Robert Samuelson has a column out about a major issue that none of the presidential candidates are talking about: that is, the aging of the the baby boomer population. The numbers are staggering:
The 2030 projections are daunting. To keep federal spending stable as a share of the economy would mean eliminating all defense spending and most other domestic programs (for research, homeland security, the environment, etc.). To balance the budget with existing programs at their present economic shares would require, depending on assumptions, tax increases of 30 percent to 50 percent — or budget deficits could quadruple. A final possibility: Cut retirement benefits by increasing eligibility ages, being less generous to wealthier retirees or trimming all payments.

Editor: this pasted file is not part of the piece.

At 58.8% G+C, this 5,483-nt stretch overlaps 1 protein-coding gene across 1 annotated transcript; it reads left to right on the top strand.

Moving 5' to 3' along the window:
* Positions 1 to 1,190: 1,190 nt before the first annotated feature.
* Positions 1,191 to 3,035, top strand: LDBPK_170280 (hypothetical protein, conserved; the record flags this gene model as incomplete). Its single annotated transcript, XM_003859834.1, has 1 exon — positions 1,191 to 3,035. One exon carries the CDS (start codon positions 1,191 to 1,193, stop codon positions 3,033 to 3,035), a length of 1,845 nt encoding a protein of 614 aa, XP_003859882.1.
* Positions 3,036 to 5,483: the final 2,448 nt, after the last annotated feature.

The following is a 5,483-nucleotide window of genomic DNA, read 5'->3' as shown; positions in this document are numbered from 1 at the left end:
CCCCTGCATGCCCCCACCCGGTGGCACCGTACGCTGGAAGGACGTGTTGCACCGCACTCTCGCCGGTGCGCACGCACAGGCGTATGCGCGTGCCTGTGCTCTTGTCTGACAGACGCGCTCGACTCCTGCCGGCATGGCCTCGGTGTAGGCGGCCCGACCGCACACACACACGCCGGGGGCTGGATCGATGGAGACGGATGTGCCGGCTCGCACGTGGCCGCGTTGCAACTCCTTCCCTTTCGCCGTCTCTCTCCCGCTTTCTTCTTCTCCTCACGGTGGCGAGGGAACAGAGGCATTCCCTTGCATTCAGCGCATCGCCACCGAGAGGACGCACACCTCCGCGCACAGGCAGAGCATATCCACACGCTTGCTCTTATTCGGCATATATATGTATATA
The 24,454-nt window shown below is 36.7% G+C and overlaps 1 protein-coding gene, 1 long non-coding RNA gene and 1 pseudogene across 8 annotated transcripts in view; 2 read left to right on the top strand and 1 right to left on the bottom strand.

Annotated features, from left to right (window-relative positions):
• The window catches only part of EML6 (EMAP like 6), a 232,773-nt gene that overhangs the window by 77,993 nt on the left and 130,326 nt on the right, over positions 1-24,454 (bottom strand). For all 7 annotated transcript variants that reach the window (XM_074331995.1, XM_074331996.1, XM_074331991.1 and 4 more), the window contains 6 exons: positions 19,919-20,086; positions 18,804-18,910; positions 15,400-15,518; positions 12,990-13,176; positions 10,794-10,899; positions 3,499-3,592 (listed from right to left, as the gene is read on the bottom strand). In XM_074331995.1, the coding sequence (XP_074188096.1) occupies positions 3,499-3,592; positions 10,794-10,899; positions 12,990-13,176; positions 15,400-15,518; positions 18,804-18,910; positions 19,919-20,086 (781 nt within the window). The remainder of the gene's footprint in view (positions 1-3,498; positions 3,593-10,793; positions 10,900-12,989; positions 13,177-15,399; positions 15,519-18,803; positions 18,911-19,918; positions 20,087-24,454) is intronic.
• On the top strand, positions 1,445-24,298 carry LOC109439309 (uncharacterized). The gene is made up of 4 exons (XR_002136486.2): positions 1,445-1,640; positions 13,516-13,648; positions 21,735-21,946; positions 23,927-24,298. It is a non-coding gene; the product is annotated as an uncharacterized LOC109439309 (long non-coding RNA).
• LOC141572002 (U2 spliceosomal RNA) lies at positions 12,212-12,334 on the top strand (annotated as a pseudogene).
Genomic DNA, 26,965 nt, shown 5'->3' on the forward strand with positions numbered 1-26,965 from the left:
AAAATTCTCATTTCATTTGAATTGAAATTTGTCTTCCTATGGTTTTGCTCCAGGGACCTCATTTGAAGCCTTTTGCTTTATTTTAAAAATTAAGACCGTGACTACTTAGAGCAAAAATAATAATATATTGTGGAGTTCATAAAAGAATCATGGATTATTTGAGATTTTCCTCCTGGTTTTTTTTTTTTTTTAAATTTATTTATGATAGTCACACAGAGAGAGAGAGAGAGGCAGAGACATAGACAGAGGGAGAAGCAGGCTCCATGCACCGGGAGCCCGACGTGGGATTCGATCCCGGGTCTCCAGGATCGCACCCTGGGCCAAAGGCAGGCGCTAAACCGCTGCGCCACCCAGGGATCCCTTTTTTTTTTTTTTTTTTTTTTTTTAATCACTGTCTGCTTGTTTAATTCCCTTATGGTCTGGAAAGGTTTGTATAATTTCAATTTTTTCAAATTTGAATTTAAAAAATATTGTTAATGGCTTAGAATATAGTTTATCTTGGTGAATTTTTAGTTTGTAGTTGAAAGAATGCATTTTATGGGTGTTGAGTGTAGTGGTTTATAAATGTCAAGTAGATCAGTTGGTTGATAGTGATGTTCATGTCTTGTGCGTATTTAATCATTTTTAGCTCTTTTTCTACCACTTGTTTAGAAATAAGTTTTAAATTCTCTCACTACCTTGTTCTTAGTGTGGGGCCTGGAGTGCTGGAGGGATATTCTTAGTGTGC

I have long considered the looming entitlement crisis the most important domestic issue, and have tried to make the case to big government neoconservatives that if we don’t deal with this mess now, our ability to spend money on defense will suffer. There is even evidence that this has already happened.
Samuelson suggests as the beginning of a solution that some Warren Buffett-like figure sponsor a book in which 6 leading think tanks (three conservative and three liberal) offer their solutions, with the goal of prodding the presidential candidates into talking about it. Unfortunately, those of us who want action to resolve this crisis are competing against human nature, which is always focused on the short term. Once you talk about what is going to happen in 2030, you lose the audience.
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